M.D., EVP & CSO, Juno
Hyam (“Hy”) Levitsky is our Executive Vice President, Chief Scientific Officer and joined Juno in May 2015. Prior to joining Juno, Dr. Levitsky held the position of Head of Cancer Immunology Experimental Medicine at Roche Pharma Research and Development in Basel, Switzerland. Prior to that, Levitsky served as a Professor of Oncology, Medicine and Urology at The Johns Hopkins University School of Medicine, and was also an active staff member in Oncology and Medicine at The Johns Hopkins Hospital. Dr. Levitsky received a B.S. from the University of Pennsylvania School of Engineering and Applied Science and an M.D. from The Johns Hopkins School of Medicine. He trained in Medical Oncology as a Senior Clinical Fellow at Johns Hopkins Oncology Center, rising to full Professor in 2001, and taught in the School of Medicine until 2011. His areas of expertise include Oncology, Immunology, Hematologic Malignances / Bone Marrow Transplantation (serving as Scientific Director of the George Santos Bone Marrow Transplant Program), Cellular and Molecular Medicine, and Pathobiology. Dr. Levitsky is also a founding Executive Committee member of the Cancer Immunotherapy Consortium of the Cancer Research Institute. He was a Stohlman Scholar of the Leukemia and Lymphoma Society of America (LLS) and a member of the American Society for Clinical Investigation (ASCI). He was a founding member of MIATA (Minimal Information About T cell Assays), advises the FDA on cancer immunotherapy issues and serves on the External Scientific Advisory Board of the Pasteur Institute’s Center for Human Immunology, has consulted on a number of industry scientific advisory boards and contributes and provides editorial support to several prestigious cancer, immunology, scientific and medical publications. Dr. Levitsky holds several patents.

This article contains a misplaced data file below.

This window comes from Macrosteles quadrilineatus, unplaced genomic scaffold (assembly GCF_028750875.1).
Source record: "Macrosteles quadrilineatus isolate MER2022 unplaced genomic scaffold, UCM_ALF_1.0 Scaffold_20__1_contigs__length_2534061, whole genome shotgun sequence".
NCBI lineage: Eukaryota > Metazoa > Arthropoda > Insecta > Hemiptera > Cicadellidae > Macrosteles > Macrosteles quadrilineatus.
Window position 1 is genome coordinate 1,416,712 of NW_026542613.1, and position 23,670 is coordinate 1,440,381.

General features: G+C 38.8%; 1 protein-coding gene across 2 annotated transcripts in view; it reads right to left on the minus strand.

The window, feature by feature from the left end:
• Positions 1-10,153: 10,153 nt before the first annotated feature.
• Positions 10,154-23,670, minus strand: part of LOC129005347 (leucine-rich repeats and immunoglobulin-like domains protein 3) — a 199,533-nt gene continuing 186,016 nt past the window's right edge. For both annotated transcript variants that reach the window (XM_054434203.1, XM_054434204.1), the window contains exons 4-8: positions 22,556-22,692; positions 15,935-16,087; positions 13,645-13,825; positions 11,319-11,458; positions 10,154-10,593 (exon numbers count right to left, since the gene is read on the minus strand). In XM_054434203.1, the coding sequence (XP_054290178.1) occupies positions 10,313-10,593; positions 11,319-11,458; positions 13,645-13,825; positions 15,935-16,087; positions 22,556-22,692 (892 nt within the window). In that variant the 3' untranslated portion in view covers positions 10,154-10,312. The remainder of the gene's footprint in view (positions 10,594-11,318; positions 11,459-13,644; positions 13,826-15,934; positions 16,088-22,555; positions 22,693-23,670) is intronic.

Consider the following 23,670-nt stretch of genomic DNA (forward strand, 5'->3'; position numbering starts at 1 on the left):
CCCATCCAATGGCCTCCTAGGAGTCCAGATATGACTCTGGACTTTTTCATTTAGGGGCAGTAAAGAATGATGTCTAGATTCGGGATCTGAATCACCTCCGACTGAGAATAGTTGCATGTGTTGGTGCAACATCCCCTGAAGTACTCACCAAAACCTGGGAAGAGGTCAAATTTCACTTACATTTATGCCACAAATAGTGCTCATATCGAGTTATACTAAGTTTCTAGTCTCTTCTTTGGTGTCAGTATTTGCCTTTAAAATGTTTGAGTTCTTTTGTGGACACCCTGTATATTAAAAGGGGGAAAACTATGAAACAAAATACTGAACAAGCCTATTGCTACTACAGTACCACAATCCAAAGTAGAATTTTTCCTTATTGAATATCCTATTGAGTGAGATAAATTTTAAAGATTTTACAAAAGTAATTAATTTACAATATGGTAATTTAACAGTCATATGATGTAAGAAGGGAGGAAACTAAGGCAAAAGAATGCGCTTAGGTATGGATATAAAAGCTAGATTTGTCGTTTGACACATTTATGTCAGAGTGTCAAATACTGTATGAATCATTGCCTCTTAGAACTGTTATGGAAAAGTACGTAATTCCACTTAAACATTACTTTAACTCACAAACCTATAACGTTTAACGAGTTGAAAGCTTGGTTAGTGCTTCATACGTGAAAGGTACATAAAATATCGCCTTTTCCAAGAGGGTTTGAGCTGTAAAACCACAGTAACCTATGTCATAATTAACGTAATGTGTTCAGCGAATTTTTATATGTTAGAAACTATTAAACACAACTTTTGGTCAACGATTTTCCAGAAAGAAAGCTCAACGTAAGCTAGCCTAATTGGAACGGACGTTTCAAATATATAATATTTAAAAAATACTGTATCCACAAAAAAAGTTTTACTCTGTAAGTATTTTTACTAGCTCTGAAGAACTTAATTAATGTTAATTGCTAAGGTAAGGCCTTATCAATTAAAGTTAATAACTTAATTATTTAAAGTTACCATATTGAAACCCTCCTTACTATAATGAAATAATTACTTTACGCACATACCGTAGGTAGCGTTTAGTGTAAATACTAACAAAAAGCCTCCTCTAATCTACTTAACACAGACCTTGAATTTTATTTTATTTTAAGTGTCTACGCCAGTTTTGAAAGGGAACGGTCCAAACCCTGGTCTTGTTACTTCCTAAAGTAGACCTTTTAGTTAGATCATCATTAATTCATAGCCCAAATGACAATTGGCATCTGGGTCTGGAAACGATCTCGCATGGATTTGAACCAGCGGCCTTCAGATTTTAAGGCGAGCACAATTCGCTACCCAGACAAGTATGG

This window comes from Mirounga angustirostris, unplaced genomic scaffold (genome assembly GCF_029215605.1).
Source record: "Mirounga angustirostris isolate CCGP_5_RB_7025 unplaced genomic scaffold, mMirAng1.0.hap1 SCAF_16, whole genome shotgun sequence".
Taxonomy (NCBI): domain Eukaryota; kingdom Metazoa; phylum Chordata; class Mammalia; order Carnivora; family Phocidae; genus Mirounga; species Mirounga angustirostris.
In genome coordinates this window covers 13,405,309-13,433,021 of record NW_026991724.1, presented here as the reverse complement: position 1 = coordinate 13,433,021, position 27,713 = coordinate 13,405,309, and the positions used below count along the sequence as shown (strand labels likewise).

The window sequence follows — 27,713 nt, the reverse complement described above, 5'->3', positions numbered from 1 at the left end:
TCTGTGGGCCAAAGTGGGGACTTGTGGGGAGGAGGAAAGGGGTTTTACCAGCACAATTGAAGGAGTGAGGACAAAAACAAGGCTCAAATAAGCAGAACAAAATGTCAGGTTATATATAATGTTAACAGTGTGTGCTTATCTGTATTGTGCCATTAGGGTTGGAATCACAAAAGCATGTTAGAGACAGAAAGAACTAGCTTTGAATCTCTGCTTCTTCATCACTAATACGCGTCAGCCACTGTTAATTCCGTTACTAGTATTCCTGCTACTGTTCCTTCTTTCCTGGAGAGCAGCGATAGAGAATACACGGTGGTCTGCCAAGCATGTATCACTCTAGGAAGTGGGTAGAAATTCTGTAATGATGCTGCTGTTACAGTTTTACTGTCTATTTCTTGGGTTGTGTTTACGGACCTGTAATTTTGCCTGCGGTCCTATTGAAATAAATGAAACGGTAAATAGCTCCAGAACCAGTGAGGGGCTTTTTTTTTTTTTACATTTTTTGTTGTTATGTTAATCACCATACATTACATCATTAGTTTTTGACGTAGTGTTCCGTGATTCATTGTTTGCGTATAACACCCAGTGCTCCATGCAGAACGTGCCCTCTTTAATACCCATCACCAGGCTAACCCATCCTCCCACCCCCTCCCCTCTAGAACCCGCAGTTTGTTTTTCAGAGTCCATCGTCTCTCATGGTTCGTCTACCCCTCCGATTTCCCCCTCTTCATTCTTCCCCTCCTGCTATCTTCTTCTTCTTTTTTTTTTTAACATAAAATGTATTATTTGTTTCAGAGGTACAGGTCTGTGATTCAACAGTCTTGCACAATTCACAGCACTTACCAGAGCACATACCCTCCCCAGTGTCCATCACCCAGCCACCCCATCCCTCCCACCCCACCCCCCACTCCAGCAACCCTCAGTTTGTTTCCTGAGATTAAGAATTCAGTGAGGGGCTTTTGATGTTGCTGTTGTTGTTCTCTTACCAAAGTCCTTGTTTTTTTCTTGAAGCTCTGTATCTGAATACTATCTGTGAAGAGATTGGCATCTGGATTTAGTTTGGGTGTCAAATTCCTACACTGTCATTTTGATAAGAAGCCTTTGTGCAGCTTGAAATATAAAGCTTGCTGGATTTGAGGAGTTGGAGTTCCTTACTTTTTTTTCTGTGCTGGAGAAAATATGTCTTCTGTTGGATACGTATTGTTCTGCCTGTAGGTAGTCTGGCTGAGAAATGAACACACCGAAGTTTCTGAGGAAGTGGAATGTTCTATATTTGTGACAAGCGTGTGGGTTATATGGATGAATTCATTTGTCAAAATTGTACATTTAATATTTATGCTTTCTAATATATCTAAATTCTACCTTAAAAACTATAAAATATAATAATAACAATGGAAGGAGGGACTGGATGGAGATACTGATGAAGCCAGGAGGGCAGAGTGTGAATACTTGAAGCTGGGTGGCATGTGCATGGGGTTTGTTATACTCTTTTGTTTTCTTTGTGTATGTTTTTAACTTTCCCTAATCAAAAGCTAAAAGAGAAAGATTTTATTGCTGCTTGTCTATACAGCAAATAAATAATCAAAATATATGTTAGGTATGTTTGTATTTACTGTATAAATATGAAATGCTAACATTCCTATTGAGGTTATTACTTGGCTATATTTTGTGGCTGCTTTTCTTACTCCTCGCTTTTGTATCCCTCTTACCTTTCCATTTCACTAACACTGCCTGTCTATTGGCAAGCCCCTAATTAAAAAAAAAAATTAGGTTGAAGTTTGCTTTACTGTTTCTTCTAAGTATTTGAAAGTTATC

Session Abstract – PMWC 2018 Silicon Valley
Session Synopsis: Cell-based immunotherapy is an emerging application with demonstrable efficacy in patients with cancer. In this session will review different cell-based immunotherapy strategies currently in development and their potential to combat the disease.